STEVEN DOWNES attempts to pay tribute to Gerry Ryan
It was Gerry Ryan’s 57th birthday yesterday. That, by any measure, is too young an age at which to die, but after many months suffering a debilitating form of cancer, finally, the Selhurst councillor could fight no more.
At times like this, platitudes come too easily. The sense of loss which Gerry’s wife, Jackie, and their sons, Lee and Daniel, will be feeling cannot be underestimated. Our sympathies go out to them and the rest of Gerry’s family and friends.
But the loss will also be felt by Ryan’s colleagues in the Labour group at Croydon Council, who will miss him more than they might guess. His death will also be felt by his fellow members of the Communications Workers’ Union, and by the residents of the council ward which he served with pride, energy and distinction for two decades until his untimely death.
Among some of the first tributes paid to Gerry Ryan was one from another Labour Party activist, who described him as the hardest working campaigner he had ever known. And, within Labour, that is some tribute indeed. But it was well deserved: Gerry Ryan even distributed Labour leaflets on his hospital ward when receiving treatment for cancer last year.
Gerry Ryan was earnest and honest, an old-school Labour union man who took pride in his work, his neighbourhood and his family. Brought up in Croydon, employed as a telephone engineer with BT and a union rep, Ryan was not a career politician for whom personal ambition might come first, last and everywhere in between. He was a regular working man who wanted to make things better in his community.
Ryan joined the Labour Party to get things done. “I could see the Conservative Government was destroying our communities,” he said, speaking of the Conservative Government of Thatcher, Keith Joseph and Nigel Lawson, rather than the present batch of Cameron, Osbourne and Gove.
“It came to a point where I knew I had to join Labour, get active… to do my bit.” For Gerry Ryan, “a stronger, fairer society” was what mattered.
Politically, Ryan was clearly highly regarded, his convictions earning wide respect. But he twice missed out on higher elected office.
Ryan was selected as the parliamentary candidate for Croydon South in 2001, never a winnable proposition, but then in 2007 he won selection for Croydon Central. Two years before, the Tories, through Andrew Pelling, had snatched the seat from Labour’s Geraint Davies by just 75 votes.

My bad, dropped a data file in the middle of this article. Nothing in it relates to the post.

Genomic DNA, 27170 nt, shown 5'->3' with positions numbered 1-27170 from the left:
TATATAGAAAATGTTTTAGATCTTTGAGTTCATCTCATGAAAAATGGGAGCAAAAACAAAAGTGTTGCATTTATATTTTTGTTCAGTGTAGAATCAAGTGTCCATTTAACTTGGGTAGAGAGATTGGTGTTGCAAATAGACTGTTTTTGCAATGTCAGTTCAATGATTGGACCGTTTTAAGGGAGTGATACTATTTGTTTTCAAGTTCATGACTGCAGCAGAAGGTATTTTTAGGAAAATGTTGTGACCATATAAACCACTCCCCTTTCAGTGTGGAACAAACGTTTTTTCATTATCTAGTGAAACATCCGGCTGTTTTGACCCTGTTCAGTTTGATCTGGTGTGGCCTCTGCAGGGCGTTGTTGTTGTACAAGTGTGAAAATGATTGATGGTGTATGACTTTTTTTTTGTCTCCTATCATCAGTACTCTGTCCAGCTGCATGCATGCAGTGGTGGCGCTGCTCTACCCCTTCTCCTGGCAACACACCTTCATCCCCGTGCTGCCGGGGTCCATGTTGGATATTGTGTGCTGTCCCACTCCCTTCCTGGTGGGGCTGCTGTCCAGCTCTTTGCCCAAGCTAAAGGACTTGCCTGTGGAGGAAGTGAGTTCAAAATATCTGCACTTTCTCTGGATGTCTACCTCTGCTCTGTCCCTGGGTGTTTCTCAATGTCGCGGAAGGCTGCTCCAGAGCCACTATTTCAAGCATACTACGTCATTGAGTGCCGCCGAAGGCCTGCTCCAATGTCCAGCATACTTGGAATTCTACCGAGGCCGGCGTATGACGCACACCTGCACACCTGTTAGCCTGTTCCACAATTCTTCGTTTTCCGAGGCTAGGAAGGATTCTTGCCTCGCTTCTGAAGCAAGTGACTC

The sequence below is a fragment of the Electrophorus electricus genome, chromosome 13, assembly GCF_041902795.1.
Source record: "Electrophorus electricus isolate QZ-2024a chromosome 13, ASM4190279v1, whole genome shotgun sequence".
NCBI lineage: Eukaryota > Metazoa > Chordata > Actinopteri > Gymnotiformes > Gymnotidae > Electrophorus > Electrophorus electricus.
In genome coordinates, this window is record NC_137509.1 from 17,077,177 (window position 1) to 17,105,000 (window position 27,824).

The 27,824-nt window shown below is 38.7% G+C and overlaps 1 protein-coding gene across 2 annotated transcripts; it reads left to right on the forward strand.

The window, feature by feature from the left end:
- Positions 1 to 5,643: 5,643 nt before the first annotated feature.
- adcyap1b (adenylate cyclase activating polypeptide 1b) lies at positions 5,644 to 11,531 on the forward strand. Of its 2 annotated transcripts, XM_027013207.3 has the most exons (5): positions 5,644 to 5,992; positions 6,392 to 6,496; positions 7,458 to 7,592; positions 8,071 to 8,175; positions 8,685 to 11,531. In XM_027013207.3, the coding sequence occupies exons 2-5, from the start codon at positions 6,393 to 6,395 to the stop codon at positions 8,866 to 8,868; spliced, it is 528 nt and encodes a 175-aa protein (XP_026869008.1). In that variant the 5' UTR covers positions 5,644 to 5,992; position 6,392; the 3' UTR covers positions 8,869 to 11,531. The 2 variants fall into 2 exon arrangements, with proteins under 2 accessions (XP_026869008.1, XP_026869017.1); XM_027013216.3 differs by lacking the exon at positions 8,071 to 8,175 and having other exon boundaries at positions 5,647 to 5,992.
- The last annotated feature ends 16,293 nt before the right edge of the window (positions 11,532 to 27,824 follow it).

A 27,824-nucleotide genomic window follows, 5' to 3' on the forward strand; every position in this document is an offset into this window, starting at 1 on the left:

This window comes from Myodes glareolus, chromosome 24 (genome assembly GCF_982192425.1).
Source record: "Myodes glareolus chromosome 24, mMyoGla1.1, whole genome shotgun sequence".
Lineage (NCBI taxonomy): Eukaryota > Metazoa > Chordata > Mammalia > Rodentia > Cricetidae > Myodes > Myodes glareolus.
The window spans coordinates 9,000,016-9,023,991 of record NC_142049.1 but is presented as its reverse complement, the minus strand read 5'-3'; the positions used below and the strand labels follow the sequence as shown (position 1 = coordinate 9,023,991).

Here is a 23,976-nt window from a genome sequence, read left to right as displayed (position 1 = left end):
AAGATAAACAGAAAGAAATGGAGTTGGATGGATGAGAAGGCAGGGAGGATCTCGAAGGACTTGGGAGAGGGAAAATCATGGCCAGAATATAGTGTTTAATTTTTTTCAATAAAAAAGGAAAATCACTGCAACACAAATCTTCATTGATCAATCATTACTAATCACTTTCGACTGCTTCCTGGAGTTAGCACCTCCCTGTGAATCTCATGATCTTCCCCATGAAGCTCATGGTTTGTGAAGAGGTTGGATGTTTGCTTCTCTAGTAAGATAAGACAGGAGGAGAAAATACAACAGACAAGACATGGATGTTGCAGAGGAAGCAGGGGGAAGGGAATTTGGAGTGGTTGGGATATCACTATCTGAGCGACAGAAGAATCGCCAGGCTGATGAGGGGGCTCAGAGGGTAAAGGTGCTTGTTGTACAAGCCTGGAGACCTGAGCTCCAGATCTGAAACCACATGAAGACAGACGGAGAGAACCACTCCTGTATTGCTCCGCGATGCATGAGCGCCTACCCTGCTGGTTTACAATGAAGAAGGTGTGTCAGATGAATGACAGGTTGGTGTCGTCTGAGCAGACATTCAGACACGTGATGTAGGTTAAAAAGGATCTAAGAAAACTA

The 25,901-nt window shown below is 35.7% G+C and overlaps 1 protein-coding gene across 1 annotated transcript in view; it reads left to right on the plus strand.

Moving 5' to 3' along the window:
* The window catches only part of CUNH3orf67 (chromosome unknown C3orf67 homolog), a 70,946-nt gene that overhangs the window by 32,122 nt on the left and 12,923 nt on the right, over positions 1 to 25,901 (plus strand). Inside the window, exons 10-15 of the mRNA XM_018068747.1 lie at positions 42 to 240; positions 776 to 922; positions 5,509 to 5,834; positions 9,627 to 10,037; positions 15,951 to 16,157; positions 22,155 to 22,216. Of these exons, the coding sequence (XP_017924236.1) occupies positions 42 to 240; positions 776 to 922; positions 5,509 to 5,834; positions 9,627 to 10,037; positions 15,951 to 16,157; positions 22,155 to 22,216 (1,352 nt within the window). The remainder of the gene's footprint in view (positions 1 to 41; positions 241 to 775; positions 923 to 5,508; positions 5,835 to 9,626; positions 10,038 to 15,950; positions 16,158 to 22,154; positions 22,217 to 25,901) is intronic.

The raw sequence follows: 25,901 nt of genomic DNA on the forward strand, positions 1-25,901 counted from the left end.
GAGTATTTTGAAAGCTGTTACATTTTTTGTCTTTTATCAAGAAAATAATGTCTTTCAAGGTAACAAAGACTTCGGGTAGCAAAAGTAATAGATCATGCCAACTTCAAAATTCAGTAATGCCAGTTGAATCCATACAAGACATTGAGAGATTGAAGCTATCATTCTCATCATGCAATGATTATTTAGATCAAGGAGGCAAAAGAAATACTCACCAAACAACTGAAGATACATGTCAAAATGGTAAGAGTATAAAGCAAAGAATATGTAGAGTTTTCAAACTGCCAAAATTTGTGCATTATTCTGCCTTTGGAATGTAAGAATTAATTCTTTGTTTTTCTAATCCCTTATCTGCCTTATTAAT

Ryan’s fate had handed him the chance of a parliamentary seat when his party was at a 15-year low-point in their popularity, but a split in local Tory ranks saw Pelling decide to stand as an independent against Conservative candidate Gavin Barwell. This offered the Labour councillor an outside chance of electoral success in 2010. In the end, the impact of the global financial crash on Gordon Brown’s outgoing government was too much for him to overcome, and Barwell won by fewer than 3,000 votes.
An all-woman selection for Croydon Central for the 2015 General Election denied Ryan any prospect of offering continuity to Labour supporters in the constituency, but like the loyal party man that he was, he did not stint in his efforts to help his successor as candidate, Sarah Jones, from trying to succeed where he had been thwarted.
“Gerry Ryan spent his life fighting for the values and the people he believed in,” Jones said last night. “He helped me so much during my selection as Labour candidate and was always there with advice and support. I will miss having him to turn to. And Croydon will miss a great man.”
Among other tributes, Ken Livingstone, the former Mayor of London, offered this: “Very sad news that Gerry Ryan has died. A committed and genuine trade unionist, councillor and Labour activist who was widely liked and respected.”
A dedicated Crystal Palace football fan, with the club based in his ward, Ryan used his position to help the Supporters’ Trust and to secure the club’s future when it was under threat of going out of business. Alan Palmer, the chairman of the Crystal Palace Supporters’ Trust, said, “ I got to know Gerry well over many years. He was a passionate Palace fan and also gave CPST great support over the years.
“He was incredibly resolute and determined, typified by the way he fought his illness. He made it to the last Trust AGM in September despite having had a bout of chemotherapy earlier that day. I spoke to him on Christmas Eve and he remained positive and upbeat despite everything he was going through. We discussed all things Palace and it’s difficult to accept that we won’t be doing that again.”
By the time of the most recent Croydon Central selection, Ryan was already beginning to suffer the debilitating effects of his illness. The chemo treatments often meant that he was unable to attend meetings or take his place in the Town Hall chamber.
But he refused to allow the illness to prevent him from canvassing enthusiastically to help win Waddon ward in May 2014 and raising funds through the CWU towards Jones’s election campaign.
“He was at the London Labour Party conference on November 30, and he kept up his campaigning activities right to the end despite his very serious illness,” David White, the secretary of the Croydon Central branch, told Inside Croydon.
“My main memories of Gerry are his enthusiasm and commitment to the Labour and trade union movement.
“He was an example of the type of Labour politician who is becoming too rare these days – someone from a working class background who stays true to his roots and fights for a better deal for working people.”
Next month, the Mayor of Croydon is staging a concert where one of the benefiting charities is the MacMillan Cancer Support fund. It may be a fitting occasion and cause at which to raise funds in memory of Gerry Ryan, the working class councillor and champion for Selhurst who fought for a better deal for working people.
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